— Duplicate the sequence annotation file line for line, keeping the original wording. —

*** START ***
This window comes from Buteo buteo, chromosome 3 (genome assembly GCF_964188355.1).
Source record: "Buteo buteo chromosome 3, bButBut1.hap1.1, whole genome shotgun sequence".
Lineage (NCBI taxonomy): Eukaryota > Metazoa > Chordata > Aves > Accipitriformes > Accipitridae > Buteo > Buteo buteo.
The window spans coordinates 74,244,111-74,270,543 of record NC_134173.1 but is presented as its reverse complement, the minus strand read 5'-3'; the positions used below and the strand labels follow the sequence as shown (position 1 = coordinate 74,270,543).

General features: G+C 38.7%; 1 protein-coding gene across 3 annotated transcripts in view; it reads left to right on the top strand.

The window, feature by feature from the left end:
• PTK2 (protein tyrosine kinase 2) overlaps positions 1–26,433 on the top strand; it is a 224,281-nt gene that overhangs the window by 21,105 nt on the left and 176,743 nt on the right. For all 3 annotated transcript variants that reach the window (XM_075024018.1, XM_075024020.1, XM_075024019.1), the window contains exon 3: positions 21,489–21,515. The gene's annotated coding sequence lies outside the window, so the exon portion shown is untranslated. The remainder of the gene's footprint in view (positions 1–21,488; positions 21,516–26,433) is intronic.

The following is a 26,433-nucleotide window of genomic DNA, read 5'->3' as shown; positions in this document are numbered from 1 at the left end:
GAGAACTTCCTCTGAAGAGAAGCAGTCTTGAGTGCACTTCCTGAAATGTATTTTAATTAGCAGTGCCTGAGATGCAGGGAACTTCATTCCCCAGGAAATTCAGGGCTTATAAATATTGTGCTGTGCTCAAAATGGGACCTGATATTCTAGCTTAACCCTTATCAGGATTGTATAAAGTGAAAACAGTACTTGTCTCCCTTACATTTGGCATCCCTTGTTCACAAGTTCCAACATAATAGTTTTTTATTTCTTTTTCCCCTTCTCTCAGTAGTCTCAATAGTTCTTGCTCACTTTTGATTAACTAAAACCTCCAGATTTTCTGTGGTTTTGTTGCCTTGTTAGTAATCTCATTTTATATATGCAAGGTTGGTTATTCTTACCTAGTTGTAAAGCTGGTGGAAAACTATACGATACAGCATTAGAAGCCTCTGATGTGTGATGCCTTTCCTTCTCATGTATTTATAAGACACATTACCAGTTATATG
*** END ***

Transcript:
This window comes from Buteo buteo, chromosome 3 (genome assembly GCF_964188355.1).
Source record: "Buteo buteo chromosome 3, bButBut1.hap1.1, whole genome shotgun sequence".
Lineage (NCBI taxonomy): Eukaryota > Metazoa > Chordata > Aves > Accipitriformes > Accipitridae > Buteo > Buteo buteo.
The window spans coordinates 74,244,111-74,270,543 of record NC_134173.1 but is presented as its reverse complement, the minus strand read 5'-3'; the positions used below and the strand labels follow the sequence as shown (position 1 = coordinate 74,270,543).

General features: G+C 38.7%; 1 protein-coding gene across 3 annotated transcripts in view; it reads left to right on the top strand.

The window, feature by feature from the left end:
• PTK2 (protein tyrosine kinase 2) overlaps positions 1–26,433 on the top strand; it is a 224,281-nt gene that overhangs the window by 21,105 nt on the left and 176,743 nt on the right. For all 3 annotated transcript variants that reach the window (XM_075024018.1, XM_075024020.1, XM_075024019.1), the window contains exon 3: positions 21,489–21,515. The gene's annotated coding sequence lies outside the window, so the exon portion shown is untranslated. The remainder of the gene's footprint in view (positions 1–21,488; positions 21,516–26,433) is intronic.

The following is a 26,433-nucleotide window of genomic DNA, read 5'->3' as shown; positions in this document are numbered from 1 at the left end:
GAGAACTTCCTCTGAAGAGAAGCAGTCTTGAGTGCACTTCCTGAAATGTATTTTAATTAGCAGTGCCTGAGATGCAGGGAACTTCATTCCCCAGGAAATTCAGGGCTTATAAATATTGTGCTGTGCTCAAAATGGGACCTGATATTCTAGCTTAACCCTTATCAGGATTGTATAAAGTGAAAACAGTACTTGTCTCCCTTACATTTGGCATCCCTTGTTCACAAGTTCCAACATAATAGTTTTTTATTTCTTTTTCCCCTTCTCTCAGTAGTCTCAATAGTTCTTGCTCACTTTTGATTAACTAAAACCTCCAGATTTTCTGTGGTTTTGTTGCCTTGTTAGTAATCTCATTTTATATATGCAAGGTTGGTTATTCTTACCTAGTTGTAAAGCTGGTGGAAAACTATACGATACAGCATTAGAAGCCTCTGATGTGTGATGCCTTTCCTTCTCATGTATTTATAAGACACATTACCAGTTATATG